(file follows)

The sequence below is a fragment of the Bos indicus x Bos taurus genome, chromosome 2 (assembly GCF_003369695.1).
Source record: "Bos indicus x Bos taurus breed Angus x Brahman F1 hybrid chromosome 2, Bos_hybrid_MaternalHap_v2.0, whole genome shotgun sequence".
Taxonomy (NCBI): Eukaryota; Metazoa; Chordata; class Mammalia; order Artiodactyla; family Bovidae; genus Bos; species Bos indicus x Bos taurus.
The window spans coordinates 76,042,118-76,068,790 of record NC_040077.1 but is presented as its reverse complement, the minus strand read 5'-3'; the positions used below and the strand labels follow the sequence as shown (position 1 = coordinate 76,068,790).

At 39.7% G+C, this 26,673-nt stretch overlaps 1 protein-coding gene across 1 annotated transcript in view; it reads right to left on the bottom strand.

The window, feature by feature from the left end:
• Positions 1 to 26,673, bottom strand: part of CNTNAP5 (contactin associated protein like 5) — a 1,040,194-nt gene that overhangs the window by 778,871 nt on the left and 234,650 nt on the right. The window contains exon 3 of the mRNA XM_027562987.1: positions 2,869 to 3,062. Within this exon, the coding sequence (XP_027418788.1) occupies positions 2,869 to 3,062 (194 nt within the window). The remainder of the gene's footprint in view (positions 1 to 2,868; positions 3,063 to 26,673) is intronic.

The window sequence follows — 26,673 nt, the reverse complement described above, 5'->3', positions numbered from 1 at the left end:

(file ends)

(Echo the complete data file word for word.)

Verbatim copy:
The sequence below is a fragment of the Bos indicus x Bos taurus genome, chromosome 2 (assembly GCF_003369695.1).
Source record: "Bos indicus x Bos taurus breed Angus x Brahman F1 hybrid chromosome 2, Bos_hybrid_MaternalHap_v2.0, whole genome shotgun sequence".
Taxonomy (NCBI): Eukaryota; Metazoa; Chordata; class Mammalia; order Artiodactyla; family Bovidae; genus Bos; species Bos indicus x Bos taurus.
The window spans coordinates 76,042,118-76,068,790 of record NC_040077.1 but is presented as its reverse complement, the minus strand read 5'-3'; the positions used below and the strand labels follow the sequence as shown (position 1 = coordinate 76,068,790).

At 39.7% G+C, this 26,673-nt stretch overlaps 1 protein-coding gene across 1 annotated transcript in view; it reads right to left on the bottom strand.

The window, feature by feature from the left end:
• Positions 1 to 26,673, bottom strand: part of CNTNAP5 (contactin associated protein like 5) — a 1,040,194-nt gene that overhangs the window by 778,871 nt on the left and 234,650 nt on the right. The window contains exon 3 of the mRNA XM_027562987.1: positions 2,869 to 3,062. Within this exon, the coding sequence (XP_027418788.1) occupies positions 2,869 to 3,062 (194 nt within the window). The remainder of the gene's footprint in view (positions 1 to 2,868; positions 3,063 to 26,673) is intronic.

The window sequence follows — 26,673 nt, the reverse complement described above, 5'->3', positions numbered from 1 at the left end: